Foods to Avoid Giving Your Pet This Thanksgiving

Thanksgiving is one of the few holidays where we come together to give thanks for food, family, and friends. And for many of us, our pets are considered an extension of our household.

Although some days we give in to the temptation to feed our dog or cat table foods, during the holidays it’s important to remember that many of the dishes we enjoy as humans can actually be hazardous to our pet’s health.

Because many holiday recipes contain a number of different specialty ingredients, it might be hard to keep track of what your pet might be eating. So, in case you’re wondering which foods to avoid this season, The Barking Lot came up with the list below to help you rule out which holiday dishes could actually be harmful to your pet.

Turkey

Turkey is one of the most common foods served on Thanksgiving. It’s also common to save the leftover meat and bones from dinner for our pets.

But before Fido partakes in the holiday spoils, remember that turkey bones can dry out during cooking, causing them to splinter or crack when chewed. The slivers from these otherwise tasty morsels could be hazardous to the intestines if ingested.

Not only should you avoid giving your pet bones, turkey seasonings like garlic, leeks, and chives can be toxic when given to your dog or cat.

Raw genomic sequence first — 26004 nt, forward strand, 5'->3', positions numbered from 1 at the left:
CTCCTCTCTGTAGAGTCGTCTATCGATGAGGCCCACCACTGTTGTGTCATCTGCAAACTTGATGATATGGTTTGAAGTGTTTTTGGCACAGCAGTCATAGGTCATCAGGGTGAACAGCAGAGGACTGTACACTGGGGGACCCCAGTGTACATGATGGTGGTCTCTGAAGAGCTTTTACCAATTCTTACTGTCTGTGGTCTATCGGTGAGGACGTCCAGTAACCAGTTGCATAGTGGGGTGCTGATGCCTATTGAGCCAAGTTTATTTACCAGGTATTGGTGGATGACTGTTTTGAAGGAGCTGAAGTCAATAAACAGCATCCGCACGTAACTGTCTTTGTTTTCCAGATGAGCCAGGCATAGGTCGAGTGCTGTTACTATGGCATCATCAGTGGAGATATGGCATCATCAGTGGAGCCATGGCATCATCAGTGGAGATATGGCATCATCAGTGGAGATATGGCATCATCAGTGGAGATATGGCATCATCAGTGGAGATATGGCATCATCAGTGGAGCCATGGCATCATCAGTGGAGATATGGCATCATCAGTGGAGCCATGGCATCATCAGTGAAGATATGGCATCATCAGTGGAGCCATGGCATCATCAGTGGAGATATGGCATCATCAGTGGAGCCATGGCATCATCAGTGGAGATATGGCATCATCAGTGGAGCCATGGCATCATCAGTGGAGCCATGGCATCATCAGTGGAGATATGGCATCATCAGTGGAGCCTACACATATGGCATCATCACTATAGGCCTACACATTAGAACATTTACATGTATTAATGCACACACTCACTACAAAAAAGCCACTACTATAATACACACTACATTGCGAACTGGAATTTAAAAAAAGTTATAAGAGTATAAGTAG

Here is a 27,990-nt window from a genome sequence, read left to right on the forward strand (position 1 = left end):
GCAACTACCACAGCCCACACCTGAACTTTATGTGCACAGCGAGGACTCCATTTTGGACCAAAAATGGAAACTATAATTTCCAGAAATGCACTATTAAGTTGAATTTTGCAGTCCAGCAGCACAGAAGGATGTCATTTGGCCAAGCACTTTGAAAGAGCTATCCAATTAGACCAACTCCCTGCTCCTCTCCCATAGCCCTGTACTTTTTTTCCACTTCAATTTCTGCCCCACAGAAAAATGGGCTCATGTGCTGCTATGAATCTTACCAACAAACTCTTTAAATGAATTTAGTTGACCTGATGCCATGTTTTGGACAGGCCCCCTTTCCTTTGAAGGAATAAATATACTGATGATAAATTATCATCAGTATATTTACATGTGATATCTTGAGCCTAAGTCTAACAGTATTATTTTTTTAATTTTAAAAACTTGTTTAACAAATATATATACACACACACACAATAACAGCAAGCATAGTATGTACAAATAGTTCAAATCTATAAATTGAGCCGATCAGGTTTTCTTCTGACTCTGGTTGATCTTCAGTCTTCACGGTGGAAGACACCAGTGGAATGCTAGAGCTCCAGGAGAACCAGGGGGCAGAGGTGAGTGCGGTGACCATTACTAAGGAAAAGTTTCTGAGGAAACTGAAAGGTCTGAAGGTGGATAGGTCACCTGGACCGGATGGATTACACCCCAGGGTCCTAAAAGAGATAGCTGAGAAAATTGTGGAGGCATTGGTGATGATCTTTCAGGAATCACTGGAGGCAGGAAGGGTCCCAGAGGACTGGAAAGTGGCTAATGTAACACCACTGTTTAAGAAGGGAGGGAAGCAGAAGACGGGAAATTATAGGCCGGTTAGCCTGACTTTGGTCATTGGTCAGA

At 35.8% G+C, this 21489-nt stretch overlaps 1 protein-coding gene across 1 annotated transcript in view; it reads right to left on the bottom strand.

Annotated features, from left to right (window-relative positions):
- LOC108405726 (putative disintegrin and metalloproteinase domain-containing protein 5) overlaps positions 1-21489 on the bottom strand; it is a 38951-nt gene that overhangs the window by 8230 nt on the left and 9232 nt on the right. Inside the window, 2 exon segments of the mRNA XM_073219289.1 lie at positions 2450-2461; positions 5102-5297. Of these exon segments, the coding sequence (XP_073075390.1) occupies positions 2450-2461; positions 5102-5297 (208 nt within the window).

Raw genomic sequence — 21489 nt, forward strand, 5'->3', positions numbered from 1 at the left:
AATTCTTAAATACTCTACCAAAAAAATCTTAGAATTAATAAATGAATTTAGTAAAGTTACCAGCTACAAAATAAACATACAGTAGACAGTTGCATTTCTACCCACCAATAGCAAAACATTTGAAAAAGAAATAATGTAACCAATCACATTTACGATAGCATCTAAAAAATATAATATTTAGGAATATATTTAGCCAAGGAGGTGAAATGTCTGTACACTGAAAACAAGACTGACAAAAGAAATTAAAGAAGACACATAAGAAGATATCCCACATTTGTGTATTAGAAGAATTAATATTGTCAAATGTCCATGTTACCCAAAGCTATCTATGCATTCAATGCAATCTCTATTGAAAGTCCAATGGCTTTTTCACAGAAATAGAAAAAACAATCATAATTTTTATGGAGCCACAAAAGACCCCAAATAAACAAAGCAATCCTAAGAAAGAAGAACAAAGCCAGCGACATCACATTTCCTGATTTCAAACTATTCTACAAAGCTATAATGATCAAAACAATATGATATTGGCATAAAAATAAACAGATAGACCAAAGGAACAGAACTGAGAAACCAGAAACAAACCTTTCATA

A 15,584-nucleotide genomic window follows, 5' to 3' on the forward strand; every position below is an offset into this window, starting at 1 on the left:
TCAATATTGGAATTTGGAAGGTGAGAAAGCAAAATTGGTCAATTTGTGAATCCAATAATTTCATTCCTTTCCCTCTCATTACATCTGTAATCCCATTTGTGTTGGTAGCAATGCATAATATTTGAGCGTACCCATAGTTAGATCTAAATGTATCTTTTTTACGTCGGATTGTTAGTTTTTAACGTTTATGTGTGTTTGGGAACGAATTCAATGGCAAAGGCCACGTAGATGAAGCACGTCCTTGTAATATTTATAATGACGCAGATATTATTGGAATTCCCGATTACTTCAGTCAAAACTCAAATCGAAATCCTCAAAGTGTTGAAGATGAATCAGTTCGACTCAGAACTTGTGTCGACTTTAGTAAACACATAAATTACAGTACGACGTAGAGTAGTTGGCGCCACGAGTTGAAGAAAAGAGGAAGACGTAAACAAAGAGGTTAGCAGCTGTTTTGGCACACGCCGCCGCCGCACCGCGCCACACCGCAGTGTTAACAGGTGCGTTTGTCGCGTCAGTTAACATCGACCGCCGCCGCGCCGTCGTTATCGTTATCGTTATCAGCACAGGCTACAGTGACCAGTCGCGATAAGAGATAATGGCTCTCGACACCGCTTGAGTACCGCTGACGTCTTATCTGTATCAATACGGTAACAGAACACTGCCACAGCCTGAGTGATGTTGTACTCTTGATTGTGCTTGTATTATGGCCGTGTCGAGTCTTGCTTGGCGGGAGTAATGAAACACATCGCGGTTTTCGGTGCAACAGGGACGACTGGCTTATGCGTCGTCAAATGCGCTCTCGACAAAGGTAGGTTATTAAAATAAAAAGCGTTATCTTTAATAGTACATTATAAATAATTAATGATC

Cranberry Sauce

A holiday staple, cranberry sauce is sure to go over well with friends and family. Not so with our pets. The raisins in cranberry sauce can lead to acute renal failure in your dog or cat if eaten and is one dish your pet can definitely do without.

Grapes

Similar to raisins, grapes are poisonous to pets. Some dogs are more likely to get sick than others from eating them. Once consumed, symptoms can range from vomiting and diarrhea to kidney failure. If you suspect your dog has eaten raisins or grapes contact your vet immediately.

Chocolate

Because this popular food item is enjoyed not only during the holidays, but year round, pet owners should be particularly vigilant when serving chocolate around pets. Theobromine, one of its main ingredients, can be lethal when ingested by cats and dogs causing vomiting, diarrhea, elevated blood pressure, seizures and even coma.

Alcohol

This may go without saying, but beer, wine, and other spirits are never safe for the consumption of pets.

Much like human beings, pets are prone to alcohol poisoning. Your dog or cat could experience anything from vomiting, low blood pressure and body temperature to loss of coordination and coma. Avoid sharing alcoholic beverages in any amount with your pet this holiday season.

Visit The Barking Lot today and check out our selection of safe and tasty treats for your cat or dog this Thanksgiving.

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